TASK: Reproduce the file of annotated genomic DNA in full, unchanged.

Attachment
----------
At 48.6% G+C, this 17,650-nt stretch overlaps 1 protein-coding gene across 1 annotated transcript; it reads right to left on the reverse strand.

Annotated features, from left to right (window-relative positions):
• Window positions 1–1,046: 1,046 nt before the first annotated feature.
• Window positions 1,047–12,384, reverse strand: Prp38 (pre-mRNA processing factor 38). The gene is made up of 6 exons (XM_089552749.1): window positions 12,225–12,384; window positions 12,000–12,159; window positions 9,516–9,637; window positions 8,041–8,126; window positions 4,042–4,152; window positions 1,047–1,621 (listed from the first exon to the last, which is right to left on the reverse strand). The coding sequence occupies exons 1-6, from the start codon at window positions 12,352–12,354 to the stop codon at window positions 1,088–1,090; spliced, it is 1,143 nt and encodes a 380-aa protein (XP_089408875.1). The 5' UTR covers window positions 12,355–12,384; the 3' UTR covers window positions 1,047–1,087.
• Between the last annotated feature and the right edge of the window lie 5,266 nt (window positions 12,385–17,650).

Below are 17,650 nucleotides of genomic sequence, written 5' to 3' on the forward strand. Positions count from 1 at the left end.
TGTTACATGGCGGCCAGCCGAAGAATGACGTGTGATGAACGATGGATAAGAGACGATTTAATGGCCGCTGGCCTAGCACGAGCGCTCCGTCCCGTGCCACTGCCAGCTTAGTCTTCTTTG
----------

At 48.6% G+C, this 17,650-nt stretch overlaps 1 protein-coding gene across 1 annotated transcript; it reads right to left on the reverse strand.

Annotated features, from left to right (window-relative positions):
• Window positions 1–1,046: 1,046 nt before the first annotated feature.
• Window positions 1,047–12,384, reverse strand: Prp38 (pre-mRNA processing factor 38). The gene is made up of 6 exons (XM_089552749.1): window positions 12,225–12,384; window positions 12,000–12,159; window positions 9,516–9,637; window positions 8,041–8,126; window positions 4,042–4,152; window positions 1,047–1,621 (listed from the first exon to the last, which is right to left on the reverse strand). The coding sequence occupies exons 1-6, from the start codon at window positions 12,352–12,354 to the stop codon at window positions 1,088–1,090; spliced, it is 1,143 nt and encodes a 380-aa protein (XP_089408875.1). The 5' UTR covers window positions 12,355–12,384; the 3' UTR covers window positions 1,047–1,087.
• Between the last annotated feature and the right edge of the window lie 5,266 nt (window positions 12,385–17,650).

Below are 17,650 nucleotides of genomic sequence, written 5' to 3' on the forward strand. Positions count from 1 at the left end.
TGTTACATGGCGGCCAGCCGAAGAATGACGTGTGATGAACGATGGATAAGAGACGATTTAATGGCCGCTGGCCTAGCACGAGCGCTCCGTCCCGTGCCACTGCCAGCTTAGTCTTCTTTG